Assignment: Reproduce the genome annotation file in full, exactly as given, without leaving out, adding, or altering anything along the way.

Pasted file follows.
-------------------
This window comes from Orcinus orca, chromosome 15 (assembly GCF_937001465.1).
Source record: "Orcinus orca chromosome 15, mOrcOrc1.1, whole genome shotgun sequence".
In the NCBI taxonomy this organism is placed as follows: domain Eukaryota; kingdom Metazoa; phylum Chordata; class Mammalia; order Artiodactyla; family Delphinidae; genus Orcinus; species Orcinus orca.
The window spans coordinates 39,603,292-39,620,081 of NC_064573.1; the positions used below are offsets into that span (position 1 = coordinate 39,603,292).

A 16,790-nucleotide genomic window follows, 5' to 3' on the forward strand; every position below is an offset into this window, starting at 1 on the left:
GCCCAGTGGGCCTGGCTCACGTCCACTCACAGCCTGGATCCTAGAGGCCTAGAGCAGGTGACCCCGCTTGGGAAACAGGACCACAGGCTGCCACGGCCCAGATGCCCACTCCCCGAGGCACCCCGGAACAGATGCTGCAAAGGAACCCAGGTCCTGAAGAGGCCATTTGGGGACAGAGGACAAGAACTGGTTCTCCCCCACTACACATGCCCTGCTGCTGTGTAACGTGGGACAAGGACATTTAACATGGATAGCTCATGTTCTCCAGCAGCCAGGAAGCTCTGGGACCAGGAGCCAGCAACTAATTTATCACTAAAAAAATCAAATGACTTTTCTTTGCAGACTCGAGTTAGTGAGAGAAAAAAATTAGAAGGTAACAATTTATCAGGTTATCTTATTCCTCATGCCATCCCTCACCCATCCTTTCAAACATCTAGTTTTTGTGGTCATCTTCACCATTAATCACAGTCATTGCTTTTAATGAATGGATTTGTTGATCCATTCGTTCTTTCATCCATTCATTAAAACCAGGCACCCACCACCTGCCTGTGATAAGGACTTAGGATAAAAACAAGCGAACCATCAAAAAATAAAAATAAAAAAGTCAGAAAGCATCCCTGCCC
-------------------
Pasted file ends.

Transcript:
This window comes from Orcinus orca, chromosome 15 (assembly GCF_937001465.1).
Source record: "Orcinus orca chromosome 15, mOrcOrc1.1, whole genome shotgun sequence".
In the NCBI taxonomy this organism is placed as follows: domain Eukaryota; kingdom Metazoa; phylum Chordata; class Mammalia; order Artiodactyla; family Delphinidae; genus Orcinus; species Orcinus orca.
The window spans coordinates 39,603,292-39,620,081 of NC_064573.1; the positions used below are offsets into that span (position 1 = coordinate 39,603,292).

A 16,790-nucleotide genomic window follows, 5' to 3' on the forward strand; every position below is an offset into this window, starting at 1 on the left:
GCCCAGTGGGCCTGGCTCACGTCCACTCACAGCCTGGATCCTAGAGGCCTAGAGCAGGTGACCCCGCTTGGGAAACAGGACCACAGGCTGCCACGGCCCAGATGCCCACTCCCCGAGGCACCCCGGAACAGATGCTGCAAAGGAACCCAGGTCCTGAAGAGGCCATTTGGGGACAGAGGACAAGAACTGGTTCTCCCCCACTACACATGCCCTGCTGCTGTGTAACGTGGGACAAGGACATTTAACATGGATAGCTCATGTTCTCCAGCAGCCAGGAAGCTCTGGGACCAGGAGCCAGCAACTAATTTATCACTAAAAAAATCAAATGACTTTTCTTTGCAGACTCGAGTTAGTGAGAGAAAAAAATTAGAAGGTAACAATTTATCAGGTTATCTTATTCCTCATGCCATCCCTCACCCATCCTTTCAAACATCTAGTTTTTGTGGTCATCTTCACCATTAATCACAGTCATTGCTTTTAATGAATGGATTTGTTGATCCATTCGTTCTTTCATCCATTCATTAAAACCAGGCACCCACCACCTGCCTGTGATAAGGACTTAGGATAAAAACAAGCGAACCATCAAAAAATAAAAATAAAAAAGTCAGAAAGCATCCCTGCCC